- The progressive correction system on the static
- The adjustable boundary on the transmitter
- The quality of the collar
- The risk of malfunctions on the higher settings
- The lack of training flags.
There are sure to be some buyers that will struggle with this form of correction. The high intensity and repeated static can seem a little intense and there is a potential risk of malfunctions. There are also no training flags in the kit to help dogs figure out where they can and cannot go.
This is a pretty middle-of-the-road product in terms of the functions and tech on offer. There is a transmitter that creates a radius up to 500ft so that dogs are free to roam – up until a point. Dogs wear a collar that offers just enough correction if they stray too far. There is also the promise that the battery in the collar will last for 3 days.
- The long battery life
- The long range on the system
- The ease of use
- Mixed responses from the dogs
- The collar isn’t completely waterproof
When the system works, the user are impressed with the response and the range on offer. They also say that it is pretty easy to install and the dogs picked it up fairly quickly. One issue here is that the collar is water-resistant, not waterproof. The company claims that dogs can get rain in the rain or under sprinklers, but it seems that you cant submerge the collar, as with other brands.
The main selling point with this model is the fact that it has a GPS system. This means that the device should be able to track the location of a dog within an 800-meter radius. The signal is sent to a strong waterproof collar that is adjustable to fit dogs up to 120lbs. The idea here is that this system is far more reliable for correction than a typical radio signal.
- The use of a GPS system for pet tracking
- The wider range of sensitivity levels in the collar
- The strong build
- A risk of interference in unsuitable conditions
- Questions over the radius
Other benefits here are the range of 7 sensitivity level in the static collar and the strong build. The biggest concern here is that there are too many unsuitable scenarios for such a “reliable” GPS system. They claim that this is ideal because there isn’t the same metal interference. Yet, there is a warning not to use this near the edge of a tall building, near thick tree cover or on days with dark clouds.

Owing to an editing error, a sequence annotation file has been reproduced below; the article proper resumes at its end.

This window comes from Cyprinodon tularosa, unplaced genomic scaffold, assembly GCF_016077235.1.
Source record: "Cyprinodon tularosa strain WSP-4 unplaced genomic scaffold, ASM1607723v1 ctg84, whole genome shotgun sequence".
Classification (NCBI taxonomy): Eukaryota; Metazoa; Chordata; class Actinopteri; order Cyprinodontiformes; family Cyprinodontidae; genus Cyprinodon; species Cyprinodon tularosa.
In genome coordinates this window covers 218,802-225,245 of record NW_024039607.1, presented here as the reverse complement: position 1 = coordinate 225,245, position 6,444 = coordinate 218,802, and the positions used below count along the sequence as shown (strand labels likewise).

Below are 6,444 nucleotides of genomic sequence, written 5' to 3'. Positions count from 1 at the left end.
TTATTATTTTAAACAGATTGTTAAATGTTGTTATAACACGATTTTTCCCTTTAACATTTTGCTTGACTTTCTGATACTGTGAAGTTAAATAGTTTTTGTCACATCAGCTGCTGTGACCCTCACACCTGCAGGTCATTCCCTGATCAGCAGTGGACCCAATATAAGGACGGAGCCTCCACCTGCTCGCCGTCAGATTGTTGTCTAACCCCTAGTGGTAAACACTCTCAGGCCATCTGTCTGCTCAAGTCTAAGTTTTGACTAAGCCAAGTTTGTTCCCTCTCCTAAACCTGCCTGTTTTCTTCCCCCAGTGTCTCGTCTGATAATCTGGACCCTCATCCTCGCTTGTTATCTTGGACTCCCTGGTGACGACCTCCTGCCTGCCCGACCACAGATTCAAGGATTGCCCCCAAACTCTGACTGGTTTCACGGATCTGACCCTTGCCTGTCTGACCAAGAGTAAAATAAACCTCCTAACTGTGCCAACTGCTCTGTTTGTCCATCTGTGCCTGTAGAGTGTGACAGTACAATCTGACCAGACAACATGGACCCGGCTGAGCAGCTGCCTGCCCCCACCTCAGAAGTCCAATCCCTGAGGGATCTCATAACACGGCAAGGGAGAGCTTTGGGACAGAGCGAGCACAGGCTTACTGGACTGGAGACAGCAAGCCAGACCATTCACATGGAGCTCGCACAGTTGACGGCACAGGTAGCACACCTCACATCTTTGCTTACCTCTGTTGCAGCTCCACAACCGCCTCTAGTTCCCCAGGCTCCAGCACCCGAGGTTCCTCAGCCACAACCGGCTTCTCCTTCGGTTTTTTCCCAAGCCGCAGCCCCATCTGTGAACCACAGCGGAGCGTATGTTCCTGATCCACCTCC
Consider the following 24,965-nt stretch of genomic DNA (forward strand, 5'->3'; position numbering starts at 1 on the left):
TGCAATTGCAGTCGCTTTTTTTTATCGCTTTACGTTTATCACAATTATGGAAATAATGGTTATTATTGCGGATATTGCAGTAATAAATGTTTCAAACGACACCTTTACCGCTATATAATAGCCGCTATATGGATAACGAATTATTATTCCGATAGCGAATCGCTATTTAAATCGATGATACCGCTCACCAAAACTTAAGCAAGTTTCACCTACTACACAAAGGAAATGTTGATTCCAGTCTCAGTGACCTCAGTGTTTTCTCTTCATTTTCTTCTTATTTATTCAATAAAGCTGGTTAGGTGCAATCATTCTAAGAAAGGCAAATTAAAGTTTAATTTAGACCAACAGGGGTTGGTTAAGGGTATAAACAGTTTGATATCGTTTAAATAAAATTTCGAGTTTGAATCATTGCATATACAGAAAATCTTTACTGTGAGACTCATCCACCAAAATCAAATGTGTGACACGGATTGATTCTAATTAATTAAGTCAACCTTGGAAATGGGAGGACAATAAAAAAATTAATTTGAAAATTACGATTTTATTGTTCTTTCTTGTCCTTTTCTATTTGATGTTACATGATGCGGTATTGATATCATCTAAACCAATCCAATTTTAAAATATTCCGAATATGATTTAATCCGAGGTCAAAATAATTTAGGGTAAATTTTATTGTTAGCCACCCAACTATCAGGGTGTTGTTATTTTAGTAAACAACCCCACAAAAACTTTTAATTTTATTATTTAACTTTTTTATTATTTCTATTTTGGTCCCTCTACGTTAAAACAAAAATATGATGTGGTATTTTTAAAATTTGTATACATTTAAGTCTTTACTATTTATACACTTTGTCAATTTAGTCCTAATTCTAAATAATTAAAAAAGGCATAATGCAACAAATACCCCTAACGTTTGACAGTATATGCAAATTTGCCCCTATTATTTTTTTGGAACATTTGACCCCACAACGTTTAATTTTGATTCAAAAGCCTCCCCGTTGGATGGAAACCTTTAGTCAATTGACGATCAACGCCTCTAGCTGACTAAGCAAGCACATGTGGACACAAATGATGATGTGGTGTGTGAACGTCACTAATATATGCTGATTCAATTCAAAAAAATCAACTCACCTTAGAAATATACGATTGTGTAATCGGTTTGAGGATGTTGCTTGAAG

There are a lot of great sales claims about the design of this fence. There is the promise of an easy plug n play installation with the simple receiver and transmitter. There is an adjustable range on the boundary of up to 500ft and there are up to 100 sensitivity levels on the waterproof, adjustable collar. This all sounds as though users should get a great result from this system.
- A simple, user-friendly approach to the kit
- An impressive number of sensitivity levels
- Waterproof collar
- Inconsistencies with the beeping
- A lack of training flags
The simplicity of the product and the design of the collar are all great at the start. The collar is strong and waterproof and there isn’t much of an installation process. But, there are far too many complaints about the collar beeping when it shouldn’t. This all leads to a very confused dog that struggles with his boundary training. It also doesn’t help that the product doesn’t come with any training flags – which is a common feature with so many other kits.
The main difference with this product is that it is a 2-in-1 system designed for use with boundary training but also other forms of correction. Owners can set up the invisible circular perimeter as normal, with the transmitter correcting the animal if they stray too far. But, there is also the chance to use the remote control feature to correct dogs if they bark, dig or so something else that they shouldn’t.